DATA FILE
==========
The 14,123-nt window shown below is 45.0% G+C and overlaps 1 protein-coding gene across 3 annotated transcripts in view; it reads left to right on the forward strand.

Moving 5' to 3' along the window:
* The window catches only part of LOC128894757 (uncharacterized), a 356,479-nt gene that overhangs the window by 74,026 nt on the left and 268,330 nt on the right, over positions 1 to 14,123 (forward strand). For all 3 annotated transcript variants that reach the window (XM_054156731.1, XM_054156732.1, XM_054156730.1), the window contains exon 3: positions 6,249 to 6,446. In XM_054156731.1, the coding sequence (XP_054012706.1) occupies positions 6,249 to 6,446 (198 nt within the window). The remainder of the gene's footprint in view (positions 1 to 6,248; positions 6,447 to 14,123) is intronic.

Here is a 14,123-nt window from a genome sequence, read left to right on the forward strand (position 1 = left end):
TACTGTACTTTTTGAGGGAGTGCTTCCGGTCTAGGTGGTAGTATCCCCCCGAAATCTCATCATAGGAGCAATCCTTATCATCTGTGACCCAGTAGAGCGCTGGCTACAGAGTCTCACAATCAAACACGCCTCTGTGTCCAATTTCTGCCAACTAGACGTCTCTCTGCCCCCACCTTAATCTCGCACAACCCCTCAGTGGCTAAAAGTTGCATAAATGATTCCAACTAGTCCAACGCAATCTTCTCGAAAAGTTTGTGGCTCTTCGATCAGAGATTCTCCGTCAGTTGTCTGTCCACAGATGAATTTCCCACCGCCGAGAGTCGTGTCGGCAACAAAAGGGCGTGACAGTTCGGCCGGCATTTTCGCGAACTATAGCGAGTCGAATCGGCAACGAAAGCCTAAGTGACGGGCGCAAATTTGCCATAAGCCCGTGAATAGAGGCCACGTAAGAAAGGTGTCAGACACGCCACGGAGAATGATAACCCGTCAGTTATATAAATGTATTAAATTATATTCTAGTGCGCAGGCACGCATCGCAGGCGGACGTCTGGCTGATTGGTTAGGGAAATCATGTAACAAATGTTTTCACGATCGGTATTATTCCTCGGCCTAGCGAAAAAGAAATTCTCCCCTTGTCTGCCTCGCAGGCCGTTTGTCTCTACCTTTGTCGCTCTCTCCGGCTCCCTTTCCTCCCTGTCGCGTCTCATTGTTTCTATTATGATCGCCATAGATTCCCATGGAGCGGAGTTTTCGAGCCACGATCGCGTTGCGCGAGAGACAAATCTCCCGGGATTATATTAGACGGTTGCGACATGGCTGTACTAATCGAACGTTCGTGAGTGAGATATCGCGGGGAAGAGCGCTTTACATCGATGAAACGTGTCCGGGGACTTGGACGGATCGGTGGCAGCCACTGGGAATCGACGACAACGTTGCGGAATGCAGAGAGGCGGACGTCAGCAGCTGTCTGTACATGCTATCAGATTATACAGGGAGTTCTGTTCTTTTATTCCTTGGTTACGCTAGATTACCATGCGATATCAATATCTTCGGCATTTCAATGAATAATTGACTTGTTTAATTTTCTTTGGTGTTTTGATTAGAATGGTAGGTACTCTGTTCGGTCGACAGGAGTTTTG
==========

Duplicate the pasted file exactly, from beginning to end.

The 14,123-nt window shown below is 45.0% G+C and overlaps 1 protein-coding gene across 3 annotated transcripts in view; it reads left to right on the forward strand.

Moving 5' to 3' along the window:
* The window catches only part of LOC128894757 (uncharacterized), a 356,479-nt gene that overhangs the window by 74,026 nt on the left and 268,330 nt on the right, over positions 1 to 14,123 (forward strand). For all 3 annotated transcript variants that reach the window (XM_054156731.1, XM_054156732.1, XM_054156730.1), the window contains exon 3: positions 6,249 to 6,446. In XM_054156731.1, the coding sequence (XP_054012706.1) occupies positions 6,249 to 6,446 (198 nt within the window). The remainder of the gene's footprint in view (positions 1 to 6,248; positions 6,447 to 14,123) is intronic.

Here is a 14,123-nt window from a genome sequence, read left to right on the forward strand (position 1 = left end):
TACTGTACTTTTTGAGGGAGTGCTTCCGGTCTAGGTGGTAGTATCCCCCCGAAATCTCATCATAGGAGCAATCCTTATCATCTGTGACCCAGTAGAGCGCTGGCTACAGAGTCTCACAATCAAACACGCCTCTGTGTCCAATTTCTGCCAACTAGACGTCTCTCTGCCCCCACCTTAATCTCGCACAACCCCTCAGTGGCTAAAAGTTGCATAAATGATTCCAACTAGTCCAACGCAATCTTCTCGAAAAGTTTGTGGCTCTTCGATCAGAGATTCTCCGTCAGTTGTCTGTCCACAGATGAATTTCCCACCGCCGAGAGTCGTGTCGGCAACAAAAGGGCGTGACAGTTCGGCCGGCATTTTCGCGAACTATAGCGAGTCGAATCGGCAACGAAAGCCTAAGTGACGGGCGCAAATTTGCCATAAGCCCGTGAATAGAGGCCACGTAAGAAAGGTGTCAGACACGCCACGGAGAATGATAACCCGTCAGTTATATAAATGTATTAAATTATATTCTAGTGCGCAGGCACGCATCGCAGGCGGACGTCTGGCTGATTGGTTAGGGAAATCATGTAACAAATGTTTTCACGATCGGTATTATTCCTCGGCCTAGCGAAAAAGAAATTCTCCCCTTGTCTGCCTCGCAGGCCGTTTGTCTCTACCTTTGTCGCTCTCTCCGGCTCCCTTTCCTCCCTGTCGCGTCTCATTGTTTCTATTATGATCGCCATAGATTCCCATGGAGCGGAGTTTTCGAGCCACGATCGCGTTGCGCGAGAGACAAATCTCCCGGGATTATATTAGACGGTTGCGACATGGCTGTACTAATCGAACGTTCGTGAGTGAGATATCGCGGGGAAGAGCGCTTTACATCGATGAAACGTGTCCGGGGACTTGGACGGATCGGTGGCAGCCACTGGGAATCGACGACAACGTTGCGGAATGCAGAGAGGCGGACGTCAGCAGCTGTCTGTACATGCTATCAGATTATACAGGGAGTTCTGTTCTTTTATTCCTTGGTTACGCTAGATTACCATGCGATATCAATATCTTCGGCATTTCAATGAATAATTGACTTGTTTAATTTTCTTTGGTGTTTTGATTAGAATGGTAGGTACTCTGTTCGGTCGACAGGAGTTTTG